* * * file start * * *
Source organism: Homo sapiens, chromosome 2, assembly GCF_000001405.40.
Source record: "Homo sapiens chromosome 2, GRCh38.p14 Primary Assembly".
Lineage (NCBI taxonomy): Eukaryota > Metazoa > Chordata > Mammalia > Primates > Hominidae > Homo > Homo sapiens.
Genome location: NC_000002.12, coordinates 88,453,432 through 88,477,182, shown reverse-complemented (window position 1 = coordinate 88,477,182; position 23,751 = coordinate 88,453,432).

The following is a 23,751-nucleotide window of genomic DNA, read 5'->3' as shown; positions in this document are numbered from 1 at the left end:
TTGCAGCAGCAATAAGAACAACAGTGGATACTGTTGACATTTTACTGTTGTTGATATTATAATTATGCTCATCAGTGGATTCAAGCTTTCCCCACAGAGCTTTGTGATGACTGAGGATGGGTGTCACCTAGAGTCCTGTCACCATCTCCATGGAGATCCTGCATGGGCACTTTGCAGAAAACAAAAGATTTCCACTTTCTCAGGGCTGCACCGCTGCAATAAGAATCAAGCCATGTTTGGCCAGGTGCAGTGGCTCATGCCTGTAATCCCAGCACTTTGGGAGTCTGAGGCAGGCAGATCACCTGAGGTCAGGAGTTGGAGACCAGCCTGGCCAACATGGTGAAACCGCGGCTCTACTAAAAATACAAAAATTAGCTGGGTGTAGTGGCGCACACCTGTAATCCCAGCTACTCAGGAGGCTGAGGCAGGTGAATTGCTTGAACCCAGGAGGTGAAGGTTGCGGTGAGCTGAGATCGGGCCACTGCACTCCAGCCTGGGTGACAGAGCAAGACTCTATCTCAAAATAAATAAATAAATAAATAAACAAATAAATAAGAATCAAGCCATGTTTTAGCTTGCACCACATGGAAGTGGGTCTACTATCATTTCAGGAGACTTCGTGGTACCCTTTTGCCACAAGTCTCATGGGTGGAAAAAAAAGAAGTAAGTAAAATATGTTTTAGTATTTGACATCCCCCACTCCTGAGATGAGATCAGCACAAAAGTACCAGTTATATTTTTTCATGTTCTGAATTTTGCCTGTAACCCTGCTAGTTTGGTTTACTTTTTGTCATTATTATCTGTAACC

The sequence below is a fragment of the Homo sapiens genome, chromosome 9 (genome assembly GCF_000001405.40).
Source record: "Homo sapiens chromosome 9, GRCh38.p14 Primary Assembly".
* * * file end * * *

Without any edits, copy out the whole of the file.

Source organism: Homo sapiens, chromosome 2, assembly GCF_000001405.40.
Source record: "Homo sapiens chromosome 2, GRCh38.p14 Primary Assembly".
Lineage (NCBI taxonomy): Eukaryota > Metazoa > Chordata > Mammalia > Primates > Hominidae > Homo > Homo sapiens.
Genome location: NC_000002.12, coordinates 88,453,432 through 88,477,182, shown reverse-complemented (window position 1 = coordinate 88,477,182; position 23,751 = coordinate 88,453,432).

The following is a 23,751-nucleotide window of genomic DNA, read 5'->3' as shown; positions in this document are numbered from 1 at the left end:
TTGCAGCAGCAATAAGAACAACAGTGGATACTGTTGACATTTTACTGTTGTTGATATTATAATTATGCTCATCAGTGGATTCAAGCTTTCCCCACAGAGCTTTGTGATGACTGAGGATGGGTGTCACCTAGAGTCCTGTCACCATCTCCATGGAGATCCTGCATGGGCACTTTGCAGAAAACAAAAGATTTCCACTTTCTCAGGGCTGCACCGCTGCAATAAGAATCAAGCCATGTTTGGCCAGGTGCAGTGGCTCATGCCTGTAATCCCAGCACTTTGGGAGTCTGAGGCAGGCAGATCACCTGAGGTCAGGAGTTGGAGACCAGCCTGGCCAACATGGTGAAACCGCGGCTCTACTAAAAATACAAAAATTAGCTGGGTGTAGTGGCGCACACCTGTAATCCCAGCTACTCAGGAGGCTGAGGCAGGTGAATTGCTTGAACCCAGGAGGTGAAGGTTGCGGTGAGCTGAGATCGGGCCACTGCACTCCAGCCTGGGTGACAGAGCAAGACTCTATCTCAAAATAAATAAATAAATAAATAAACAAATAAATAAGAATCAAGCCATGTTTTAGCTTGCACCACATGGAAGTGGGTCTACTATCATTTCAGGAGACTTCGTGGTACCCTTTTGCCACAAGTCTCATGGGTGGAAAAAAAAGAAGTAAGTAAAATATGTTTTAGTATTTGACATCCCCCACTCCTGAGATGAGATCAGCACAAAAGTACCAGTTATATTTTTTCATGTTCTGAATTTTGCCTGTAACCCTGCTAGTTTGGTTTACTTTTTGTCATTATTATCTGTAACC

The sequence below is a fragment of the Homo sapiens genome, chromosome 9 (genome assembly GCF_000001405.40).
Source record: "Homo sapiens chromosome 9, GRCh38.p14 Primary Assembly".